Welcome to a new series! I’m going to outline an argument for God’s existence based on the existence of objective moral values and duties. This is hoped to be a relatively thorough exposition, albeit a layman’s one.
This is an argument that I wasn’t convinced of the first time I read it; sort of. I thought it was probably sound. That is to say, I thought it’s premises were more likely true than false, and the conclusion logically and necessarily followed from the truth of the premises. However, I didn’t think it was a good argument, meaning I didn’t think it was useful or should have the ability to convince anyone. I didn’t think that it could be shown to be true. Now, I think it’s one of my favourite arguments for the existence of God.
In this first post, I hope to clarify some terminology and to remind the reader to keep a few things in mind. If you’re new to apologetics or philosophy, this first post may seem a bit intimidating. There will be some new terms that may be a bit foreign. Nonetheless, take heart! This argument is really quite simple. We just have to give a few definitions and provide some clarifications so we’re on the same page.
First, I would like to note that the title of this series is “A Moral Argument”. Notice it is not “The Moral Argument”. Theistic moral arguments are a category of arguments for the existence of God and there are multiple formulations of which I will be presenting one of. Although there are fewer formulations, it’s similar to Cosmological Arguments or Teleological arguments. They are categories; not themselves arguments. There is no such thing as the cosmological argument or the teleological argument. If you ever see someone say that, it should be an immediate red flag.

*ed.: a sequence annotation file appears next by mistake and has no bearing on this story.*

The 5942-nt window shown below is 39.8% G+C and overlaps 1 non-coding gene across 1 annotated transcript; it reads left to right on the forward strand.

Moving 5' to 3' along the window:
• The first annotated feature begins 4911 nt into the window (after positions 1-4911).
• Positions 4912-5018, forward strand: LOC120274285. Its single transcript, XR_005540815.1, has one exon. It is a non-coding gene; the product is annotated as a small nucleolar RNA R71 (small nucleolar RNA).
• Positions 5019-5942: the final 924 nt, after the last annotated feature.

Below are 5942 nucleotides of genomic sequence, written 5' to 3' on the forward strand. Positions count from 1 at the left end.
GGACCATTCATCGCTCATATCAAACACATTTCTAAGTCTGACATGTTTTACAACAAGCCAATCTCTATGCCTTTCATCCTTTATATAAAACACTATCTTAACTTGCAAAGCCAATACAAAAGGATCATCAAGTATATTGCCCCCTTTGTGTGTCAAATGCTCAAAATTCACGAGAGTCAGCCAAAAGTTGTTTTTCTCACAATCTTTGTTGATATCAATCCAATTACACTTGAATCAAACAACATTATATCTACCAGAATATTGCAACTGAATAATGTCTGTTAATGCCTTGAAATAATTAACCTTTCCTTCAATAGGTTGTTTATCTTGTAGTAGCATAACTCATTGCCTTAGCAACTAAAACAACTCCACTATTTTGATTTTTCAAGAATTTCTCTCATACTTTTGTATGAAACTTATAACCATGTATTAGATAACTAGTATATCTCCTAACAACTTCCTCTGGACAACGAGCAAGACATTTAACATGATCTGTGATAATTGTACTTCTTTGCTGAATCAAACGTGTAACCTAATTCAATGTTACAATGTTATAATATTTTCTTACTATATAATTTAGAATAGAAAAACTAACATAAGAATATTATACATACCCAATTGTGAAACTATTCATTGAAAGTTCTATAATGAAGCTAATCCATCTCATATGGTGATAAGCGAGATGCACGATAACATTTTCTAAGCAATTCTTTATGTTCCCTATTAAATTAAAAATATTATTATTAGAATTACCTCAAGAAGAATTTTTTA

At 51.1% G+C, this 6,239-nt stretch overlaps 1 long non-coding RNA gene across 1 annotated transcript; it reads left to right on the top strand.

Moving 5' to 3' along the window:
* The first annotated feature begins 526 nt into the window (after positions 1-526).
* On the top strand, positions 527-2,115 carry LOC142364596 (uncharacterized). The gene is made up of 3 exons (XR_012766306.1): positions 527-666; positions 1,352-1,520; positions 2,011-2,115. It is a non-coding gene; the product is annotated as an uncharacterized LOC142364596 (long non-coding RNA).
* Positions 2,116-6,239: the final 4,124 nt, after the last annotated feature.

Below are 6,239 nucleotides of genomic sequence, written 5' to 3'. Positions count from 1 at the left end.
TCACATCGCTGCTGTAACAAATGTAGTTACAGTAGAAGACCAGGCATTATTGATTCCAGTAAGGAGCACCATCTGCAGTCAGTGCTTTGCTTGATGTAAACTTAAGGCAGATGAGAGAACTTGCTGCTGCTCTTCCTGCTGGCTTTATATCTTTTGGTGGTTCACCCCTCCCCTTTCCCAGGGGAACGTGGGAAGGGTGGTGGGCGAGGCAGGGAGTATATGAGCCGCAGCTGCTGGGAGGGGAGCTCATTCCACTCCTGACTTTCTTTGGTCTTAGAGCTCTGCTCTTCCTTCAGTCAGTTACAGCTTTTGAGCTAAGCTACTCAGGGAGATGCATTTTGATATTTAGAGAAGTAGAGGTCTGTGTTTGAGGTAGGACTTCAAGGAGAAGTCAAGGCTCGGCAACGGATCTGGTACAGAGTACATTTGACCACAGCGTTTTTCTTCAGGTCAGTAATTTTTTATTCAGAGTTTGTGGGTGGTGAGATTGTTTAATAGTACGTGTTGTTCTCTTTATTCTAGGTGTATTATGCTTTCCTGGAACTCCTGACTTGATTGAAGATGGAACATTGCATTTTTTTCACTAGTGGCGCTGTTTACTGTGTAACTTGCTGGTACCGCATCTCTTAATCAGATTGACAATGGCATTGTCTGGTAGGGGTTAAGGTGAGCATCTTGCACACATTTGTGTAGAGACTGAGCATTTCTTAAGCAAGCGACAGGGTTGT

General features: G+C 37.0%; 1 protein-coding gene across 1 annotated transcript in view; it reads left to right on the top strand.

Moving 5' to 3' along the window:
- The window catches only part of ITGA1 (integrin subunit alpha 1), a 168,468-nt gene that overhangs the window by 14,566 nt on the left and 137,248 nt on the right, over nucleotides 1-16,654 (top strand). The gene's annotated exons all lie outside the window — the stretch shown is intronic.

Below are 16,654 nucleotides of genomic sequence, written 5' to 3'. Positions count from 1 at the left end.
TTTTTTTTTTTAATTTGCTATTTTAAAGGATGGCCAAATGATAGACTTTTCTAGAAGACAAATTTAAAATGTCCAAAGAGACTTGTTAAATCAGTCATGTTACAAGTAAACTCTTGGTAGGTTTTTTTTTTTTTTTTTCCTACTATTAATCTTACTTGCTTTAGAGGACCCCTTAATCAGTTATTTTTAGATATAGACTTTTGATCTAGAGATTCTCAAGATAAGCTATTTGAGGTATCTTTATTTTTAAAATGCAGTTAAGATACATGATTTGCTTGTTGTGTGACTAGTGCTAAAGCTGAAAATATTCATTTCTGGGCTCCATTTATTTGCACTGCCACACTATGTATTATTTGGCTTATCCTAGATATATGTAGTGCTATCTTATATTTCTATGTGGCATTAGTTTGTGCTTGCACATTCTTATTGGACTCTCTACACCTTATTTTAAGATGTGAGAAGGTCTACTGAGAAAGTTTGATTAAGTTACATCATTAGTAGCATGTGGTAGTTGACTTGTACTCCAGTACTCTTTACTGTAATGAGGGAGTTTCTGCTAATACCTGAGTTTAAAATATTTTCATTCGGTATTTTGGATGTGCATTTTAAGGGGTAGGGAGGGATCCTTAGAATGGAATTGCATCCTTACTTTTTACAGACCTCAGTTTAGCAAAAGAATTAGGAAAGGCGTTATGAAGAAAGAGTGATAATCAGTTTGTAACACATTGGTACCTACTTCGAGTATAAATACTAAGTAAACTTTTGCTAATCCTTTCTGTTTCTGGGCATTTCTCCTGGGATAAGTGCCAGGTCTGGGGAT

Second, I think many people mistakenly think that this argument falls into the category of normative ethics. I know this because that’s what I thought when I decided to write this series. But then I read more in preparation and found I was mistaken.
So what’s normative ethics? If we are studying applied ethics, we would be asking, “Is that right or wrong?” Normative ethics, though, asks, “Why is that right or wrong?” and attempts to describe right and wrong systematically. Applied ethics would study questions like, “Is capital punishment wrong?” whereas normative ethics would ask why the applied ethical answer is actually true relative to a coherent ethical system. Normative ethics (and metaethics, as you will see below) asks questions of the ethics.
Properly speaking, however, this argument is not about normative ethics. Normative ethics is a descriptive process, concerned with formulating a coherent system of ethics that accurately describes our moral experience. What we will eventually be looking at is not formulating a system of ethics, but finding the ontological foundation, or explanatory ultimate, for moral values and duties. This discussion, therefore, is more in the category of metaphysics; specifically metaethics. Metaethics is a branch of analytic philosophy that explores the status, foundations, and scope of moral values, properties, and words. (What is often confusing for me as a lay person is that normative ethical theories are commonly presented as metaethical theories. Positions like Utilitarianism aren’t metaethics.) Yes, there is a ton of overlap. But it’s still not primarily about normative ethics.